After almost any surgery, patients need to be monitored closely for problems because of the body’s response to the natural stress from surgery, fluid/ blood loss and replacement, and the original condition that necessitated surgery in the first place.
Electrolyte abnormalities are one of the most common post-operative conditions that nurses, physicians, and surgeons should be looking out for.
Electrolytes are electrically-charged minerals in the body including elements such as potassium, sodium, chloride, magnesium, calcium, phosphate, and bicarbonate. If you’re a runner or athlete, you may use Gatorade or a similar drink to replace your electrolytes during an intense run or workout.
After surgery, any one of the electrolytes can move outside the normal range. That’s why the standard of care requires baseline and follow-up blood work to monitor the appropriate levels. The surgeon or attending physician should order this routine blood work, but if they don’t, it’s the obligation of the nursing staff to advocate for an order, so it can be done.
One of the electrolytes that’s included in this blood work is potassium. The normal blood levels for potassium are 3.6–5.2 mmol/L. If the potassium level is less than 3.6 mmol/L, it’s considered hypokalemia. If the level is below 2.5 mmol/L, it’s a dangerous, potentially life-threatening condition.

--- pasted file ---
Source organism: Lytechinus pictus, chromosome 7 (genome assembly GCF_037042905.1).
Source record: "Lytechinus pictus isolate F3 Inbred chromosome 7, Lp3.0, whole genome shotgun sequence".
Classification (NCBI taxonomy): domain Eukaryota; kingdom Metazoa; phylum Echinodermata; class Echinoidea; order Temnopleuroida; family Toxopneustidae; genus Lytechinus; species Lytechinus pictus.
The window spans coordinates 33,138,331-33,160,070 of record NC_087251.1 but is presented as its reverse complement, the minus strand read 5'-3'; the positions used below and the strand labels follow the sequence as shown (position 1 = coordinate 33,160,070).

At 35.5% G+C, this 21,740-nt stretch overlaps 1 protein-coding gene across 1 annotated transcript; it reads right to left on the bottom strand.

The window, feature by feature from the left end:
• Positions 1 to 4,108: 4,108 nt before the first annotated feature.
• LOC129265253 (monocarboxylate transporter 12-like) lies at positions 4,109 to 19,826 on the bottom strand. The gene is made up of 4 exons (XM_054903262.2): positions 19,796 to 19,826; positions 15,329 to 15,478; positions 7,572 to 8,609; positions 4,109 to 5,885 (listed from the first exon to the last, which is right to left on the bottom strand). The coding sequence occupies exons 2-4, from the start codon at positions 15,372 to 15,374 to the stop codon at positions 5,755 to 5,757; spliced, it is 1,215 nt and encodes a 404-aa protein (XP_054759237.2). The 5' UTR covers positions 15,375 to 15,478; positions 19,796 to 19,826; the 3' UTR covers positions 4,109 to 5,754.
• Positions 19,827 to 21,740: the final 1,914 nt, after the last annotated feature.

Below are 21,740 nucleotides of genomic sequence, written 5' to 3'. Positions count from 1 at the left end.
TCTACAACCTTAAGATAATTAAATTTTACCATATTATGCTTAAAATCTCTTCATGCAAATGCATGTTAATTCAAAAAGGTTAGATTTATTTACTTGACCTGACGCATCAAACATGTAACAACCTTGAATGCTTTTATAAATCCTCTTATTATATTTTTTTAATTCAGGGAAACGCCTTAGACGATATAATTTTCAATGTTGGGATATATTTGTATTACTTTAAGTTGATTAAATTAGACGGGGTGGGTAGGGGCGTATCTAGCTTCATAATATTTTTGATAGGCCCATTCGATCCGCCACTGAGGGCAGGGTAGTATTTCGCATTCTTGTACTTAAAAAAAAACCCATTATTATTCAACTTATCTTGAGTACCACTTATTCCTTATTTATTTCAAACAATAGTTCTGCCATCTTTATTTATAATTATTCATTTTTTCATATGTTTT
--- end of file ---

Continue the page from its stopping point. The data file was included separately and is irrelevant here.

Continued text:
When a patient is hospitalized, regular blood work will pick up any electrolyte abnormalities, including hypokalemia. There are associated symptoms, though, to be aware of. Some of them, such as weakness, fatigue, and constipation are hard to distinguish from the patient’s normal condition after surgery. Others, though, such as muscle cramping and heart palpitations, should get the attention of a doctor or nurse.
How can hypokalemia medical malpractice occur?
As a Houston, Texas medical malpractice lawyer, I’ve handled numerous cases where post-operative patients have had electrolyte abnormalities that weren’t timely recognized, diagnosed, and treated. There are some common ways that this can happen:
• The surgeon or doctor doesn’t order routine lab work, and a nurse doesn’t advocate for an order.
• Hospital laboratory personnel identify a critically abnormal lab value, but don’t timely communicate it to the nursing staff. Sometimes this involves over-reliance on electronic medical records, rather than picking up the phone and reaching a human being.
• The nursing staff doesn’t notify the physician of a critical lab value, but instead chooses just to note it in the medical record.
• A physician doesn’t act on a critical lab value urgently, even after being informed about it.
What can happen if critically-low potassium levels aren’t treated?
The stakes for the delay in diagnosis and treatment of critically-low potassium levels are high. Medical literature reflects that critical hypokalemia can cause:
• Respiratory issues, including respiratory failure
• Rhabdomyolysis, which is the abnormal breakdown of muscle tissue
• Abnormal heart rhythms or rates
If you or a loved one has been seriously injured because of poor hospital, nursing, or physician care involving electrolyte abnormalities, such as hypokalemia, then contact a top-rated, experienced Houston, Texas medical malpractice attorney for help in evaluating your potential case.